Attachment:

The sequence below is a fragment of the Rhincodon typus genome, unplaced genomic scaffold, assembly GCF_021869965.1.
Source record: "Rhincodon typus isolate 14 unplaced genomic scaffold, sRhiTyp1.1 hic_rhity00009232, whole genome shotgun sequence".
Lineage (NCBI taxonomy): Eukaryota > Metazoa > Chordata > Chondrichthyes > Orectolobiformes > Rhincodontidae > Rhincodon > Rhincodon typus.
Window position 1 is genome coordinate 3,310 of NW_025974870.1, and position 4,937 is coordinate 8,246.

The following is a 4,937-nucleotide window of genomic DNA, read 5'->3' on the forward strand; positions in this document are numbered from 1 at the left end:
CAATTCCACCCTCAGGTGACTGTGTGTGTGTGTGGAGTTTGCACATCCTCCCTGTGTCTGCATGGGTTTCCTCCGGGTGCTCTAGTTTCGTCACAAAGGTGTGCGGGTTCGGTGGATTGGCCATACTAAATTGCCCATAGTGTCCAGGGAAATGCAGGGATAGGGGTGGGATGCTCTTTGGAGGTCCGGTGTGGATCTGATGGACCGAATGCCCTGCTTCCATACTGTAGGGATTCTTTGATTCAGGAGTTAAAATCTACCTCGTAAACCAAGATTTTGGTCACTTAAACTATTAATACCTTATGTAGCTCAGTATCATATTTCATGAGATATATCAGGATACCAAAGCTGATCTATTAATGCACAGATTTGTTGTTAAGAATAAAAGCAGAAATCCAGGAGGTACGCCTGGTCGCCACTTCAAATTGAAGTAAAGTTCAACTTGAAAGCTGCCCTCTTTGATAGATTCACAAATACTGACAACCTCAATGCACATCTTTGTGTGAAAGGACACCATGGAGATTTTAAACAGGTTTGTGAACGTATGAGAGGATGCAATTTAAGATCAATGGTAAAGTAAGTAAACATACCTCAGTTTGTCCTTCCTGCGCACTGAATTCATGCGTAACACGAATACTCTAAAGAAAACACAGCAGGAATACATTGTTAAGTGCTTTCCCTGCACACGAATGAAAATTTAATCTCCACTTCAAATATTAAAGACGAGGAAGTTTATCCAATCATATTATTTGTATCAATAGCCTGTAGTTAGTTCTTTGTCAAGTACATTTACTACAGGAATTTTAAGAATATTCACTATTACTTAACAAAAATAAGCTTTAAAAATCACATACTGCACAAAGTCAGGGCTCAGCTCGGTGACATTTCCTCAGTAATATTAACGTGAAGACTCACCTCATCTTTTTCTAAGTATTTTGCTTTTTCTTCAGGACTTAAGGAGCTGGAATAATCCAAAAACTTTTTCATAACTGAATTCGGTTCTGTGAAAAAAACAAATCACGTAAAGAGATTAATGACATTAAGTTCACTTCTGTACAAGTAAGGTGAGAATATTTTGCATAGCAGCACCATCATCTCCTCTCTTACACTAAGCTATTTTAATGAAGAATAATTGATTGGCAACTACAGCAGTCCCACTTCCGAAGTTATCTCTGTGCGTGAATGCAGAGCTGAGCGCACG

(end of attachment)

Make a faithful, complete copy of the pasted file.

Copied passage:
The sequence below is a fragment of the Rhincodon typus genome, unplaced genomic scaffold, assembly GCF_021869965.1.
Source record: "Rhincodon typus isolate 14 unplaced genomic scaffold, sRhiTyp1.1 hic_rhity00009232, whole genome shotgun sequence".
Lineage (NCBI taxonomy): Eukaryota > Metazoa > Chordata > Chondrichthyes > Orectolobiformes > Rhincodontidae > Rhincodon > Rhincodon typus.
Window position 1 is genome coordinate 3,310 of NW_025974870.1, and position 4,937 is coordinate 8,246.

The following is a 4,937-nucleotide window of genomic DNA, read 5'->3' on the forward strand; positions in this document are numbered from 1 at the left end:
CAATTCCACCCTCAGGTGACTGTGTGTGTGTGTGGAGTTTGCACATCCTCCCTGTGTCTGCATGGGTTTCCTCCGGGTGCTCTAGTTTCGTCACAAAGGTGTGCGGGTTCGGTGGATTGGCCATACTAAATTGCCCATAGTGTCCAGGGAAATGCAGGGATAGGGGTGGGATGCTCTTTGGAGGTCCGGTGTGGATCTGATGGACCGAATGCCCTGCTTCCATACTGTAGGGATTCTTTGATTCAGGAGTTAAAATCTACCTCGTAAACCAAGATTTTGGTCACTTAAACTATTAATACCTTATGTAGCTCAGTATCATATTTCATGAGATATATCAGGATACCAAAGCTGATCTATTAATGCACAGATTTGTTGTTAAGAATAAAAGCAGAAATCCAGGAGGTACGCCTGGTCGCCACTTCAAATTGAAGTAAAGTTCAACTTGAAAGCTGCCCTCTTTGATAGATTCACAAATACTGACAACCTCAATGCACATCTTTGTGTGAAAGGACACCATGGAGATTTTAAACAGGTTTGTGAACGTATGAGAGGATGCAATTTAAGATCAATGGTAAAGTAAGTAAACATACCTCAGTTTGTCCTTCCTGCGCACTGAATTCATGCGTAACACGAATACTCTAAAGAAAACACAGCAGGAATACATTGTTAAGTGCTTTCCCTGCACACGAATGAAAATTTAATCTCCACTTCAAATATTAAAGACGAGGAAGTTTATCCAATCATATTATTTGTATCAATAGCCTGTAGTTAGTTCTTTGTCAAGTACATTTACTACAGGAATTTTAAGAATATTCACTATTACTTAACAAAAATAAGCTTTAAAAATCACATACTGCACAAAGTCAGGGCTCAGCTCGGTGACATTTCCTCAGTAATATTAACGTGAAGACTCACCTCATCTTTTTCTAAGTATTTTGCTTTTTCTTCAGGACTTAAGGAGCTGGAATAATCCAAAAACTTTTTCATAACTGAATTCGGTTCTGTGAAAAAAACAAATCACGTAAAGAGATTAATGACATTAAGTTCACTTCTGTACAAGTAAGGTGAGAATATTTTGCATAGCAGCACCATCATCTCCTCTCTTACACTAAGCTATTTTAATGAAGAATAATTGATTGGCAACTACAGCAGTCCCACTTCCGAAGTTATCTCTGTGCGTGAATGCAGAGCTGAGCGCACG